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23.03.2004 Politics

Expired Indelible Ink Used For Registration Exercise

Expired Indelible Ink Used For Registration Exercise
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The opening of the voters Register ahead of this year's Presidential and Parliamentary elections is being confronted with a number of problems. In the Brong-Ahafo region, the people of Badu a Town in the Wenchi District, have refused to register and have also refused to offer registration officials a free hand to work. In some cases registration materials in neighbouring towns have been seized because of the feeling that the common cause was being betrayed. The dispute at Badu follows the decision of the Government to site the capital of the new Tein District elsewhere and not it Badu. In a spontaneous manner, registration officers and their assistants throughout the Country, either abandoned post or seized vital registration materials in a hand twisting bid to get the National Electoral Commission to top up increase their meager allowances for the two week exercise. Just a day after the EC announced the increment, yet another problem has reared its head up.
There are increasing complaints in Sunyani from both registration officers and party agents about the durability of the consignment of Indelible ink being used at a lot of registration centers.
A survey conducted round some registration centres within the Sunyani Municipality by Space FM showed that part of the consignment of the Ink sent to the Brong-Ahafo Region was part of an old stock which had expired.
Most of them we examined bore manufacturing dates of May 2001 and the expiry of October the same year.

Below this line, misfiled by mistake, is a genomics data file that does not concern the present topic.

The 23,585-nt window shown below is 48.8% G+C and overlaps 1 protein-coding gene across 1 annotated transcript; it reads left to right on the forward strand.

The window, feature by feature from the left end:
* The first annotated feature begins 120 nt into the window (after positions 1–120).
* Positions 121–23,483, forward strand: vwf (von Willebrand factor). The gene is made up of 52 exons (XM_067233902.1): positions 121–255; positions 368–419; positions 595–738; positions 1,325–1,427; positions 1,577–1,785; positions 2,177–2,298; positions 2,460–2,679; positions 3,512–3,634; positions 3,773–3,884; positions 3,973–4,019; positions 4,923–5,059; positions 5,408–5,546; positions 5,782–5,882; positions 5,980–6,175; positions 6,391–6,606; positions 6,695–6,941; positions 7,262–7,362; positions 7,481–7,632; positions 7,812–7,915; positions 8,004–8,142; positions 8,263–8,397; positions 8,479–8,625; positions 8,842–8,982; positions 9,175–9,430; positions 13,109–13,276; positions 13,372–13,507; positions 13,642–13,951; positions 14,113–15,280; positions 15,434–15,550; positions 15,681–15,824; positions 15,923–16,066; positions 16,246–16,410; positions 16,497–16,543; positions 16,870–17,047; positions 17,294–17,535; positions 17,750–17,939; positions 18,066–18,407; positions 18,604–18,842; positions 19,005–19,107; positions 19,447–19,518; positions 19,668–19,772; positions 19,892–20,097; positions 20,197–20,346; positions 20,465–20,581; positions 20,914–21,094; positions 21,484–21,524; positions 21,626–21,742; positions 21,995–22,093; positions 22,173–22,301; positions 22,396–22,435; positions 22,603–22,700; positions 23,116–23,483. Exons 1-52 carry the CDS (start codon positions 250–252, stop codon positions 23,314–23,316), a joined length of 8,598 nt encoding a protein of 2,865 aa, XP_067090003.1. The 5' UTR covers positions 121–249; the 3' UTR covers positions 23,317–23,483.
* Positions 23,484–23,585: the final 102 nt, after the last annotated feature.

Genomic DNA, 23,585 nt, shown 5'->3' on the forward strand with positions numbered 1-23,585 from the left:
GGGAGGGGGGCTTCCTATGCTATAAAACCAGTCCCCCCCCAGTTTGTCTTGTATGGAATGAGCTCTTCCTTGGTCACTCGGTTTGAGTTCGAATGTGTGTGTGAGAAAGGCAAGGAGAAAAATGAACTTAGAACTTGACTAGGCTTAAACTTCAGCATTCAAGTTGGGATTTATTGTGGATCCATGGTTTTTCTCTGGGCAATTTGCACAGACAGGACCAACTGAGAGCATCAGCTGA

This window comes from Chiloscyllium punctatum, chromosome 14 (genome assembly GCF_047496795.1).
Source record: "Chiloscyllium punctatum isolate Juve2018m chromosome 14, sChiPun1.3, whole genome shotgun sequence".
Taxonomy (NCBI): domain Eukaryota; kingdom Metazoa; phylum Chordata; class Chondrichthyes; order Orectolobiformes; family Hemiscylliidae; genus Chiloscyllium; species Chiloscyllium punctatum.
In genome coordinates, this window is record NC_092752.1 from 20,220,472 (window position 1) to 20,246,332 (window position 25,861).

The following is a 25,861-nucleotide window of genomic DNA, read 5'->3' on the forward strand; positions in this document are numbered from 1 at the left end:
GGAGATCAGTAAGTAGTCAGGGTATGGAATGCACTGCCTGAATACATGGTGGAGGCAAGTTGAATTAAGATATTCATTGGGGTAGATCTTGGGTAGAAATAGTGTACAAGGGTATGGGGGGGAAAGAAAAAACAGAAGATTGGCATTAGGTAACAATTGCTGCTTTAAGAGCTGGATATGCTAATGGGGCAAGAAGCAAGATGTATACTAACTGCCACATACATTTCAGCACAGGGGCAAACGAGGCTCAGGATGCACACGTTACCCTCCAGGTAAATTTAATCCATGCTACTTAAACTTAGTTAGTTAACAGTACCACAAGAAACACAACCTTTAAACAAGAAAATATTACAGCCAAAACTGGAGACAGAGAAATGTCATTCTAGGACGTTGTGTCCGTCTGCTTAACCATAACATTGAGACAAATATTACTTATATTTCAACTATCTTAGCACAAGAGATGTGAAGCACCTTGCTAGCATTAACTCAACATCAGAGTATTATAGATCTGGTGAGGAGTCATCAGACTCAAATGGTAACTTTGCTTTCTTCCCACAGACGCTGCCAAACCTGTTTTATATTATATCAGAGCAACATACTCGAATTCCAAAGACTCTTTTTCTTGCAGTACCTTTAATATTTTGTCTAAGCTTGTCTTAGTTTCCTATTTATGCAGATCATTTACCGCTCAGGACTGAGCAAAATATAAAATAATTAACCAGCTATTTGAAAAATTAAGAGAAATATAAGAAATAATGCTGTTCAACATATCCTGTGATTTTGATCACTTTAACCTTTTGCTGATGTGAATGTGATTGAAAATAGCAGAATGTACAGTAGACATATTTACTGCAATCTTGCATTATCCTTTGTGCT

Some consignments have no manufacturing date with only a stamp indicating 2000. Some were manufactured in July 2002 and expired on January 2003.
At one center, the registration officer complained that since the registration started about seven days ago, they have been compelled to use expired indelible ink on the nails of eligible voters. These expired permanent marking fluids because they have expired, have lost their potency.
In some cases soon after application, the fluid instead of staining the nail easily run off.
Some people who registered about three days ago at the affected centers had nothing on their fingers to show that they have registered, making the possibility for double registration very high.
Officials we spoke to during our rounds later said they had just been issued new bottles of Indelible Ink manufactured in January 2004.
When the Brong Ahafo regional director of the EC, Baba Sulley, was contacted, he admitted that they had a quantity of old stock that had been distributed alongside the fresh stock. He gave the assurance that commission will work at correcting the anomaly.

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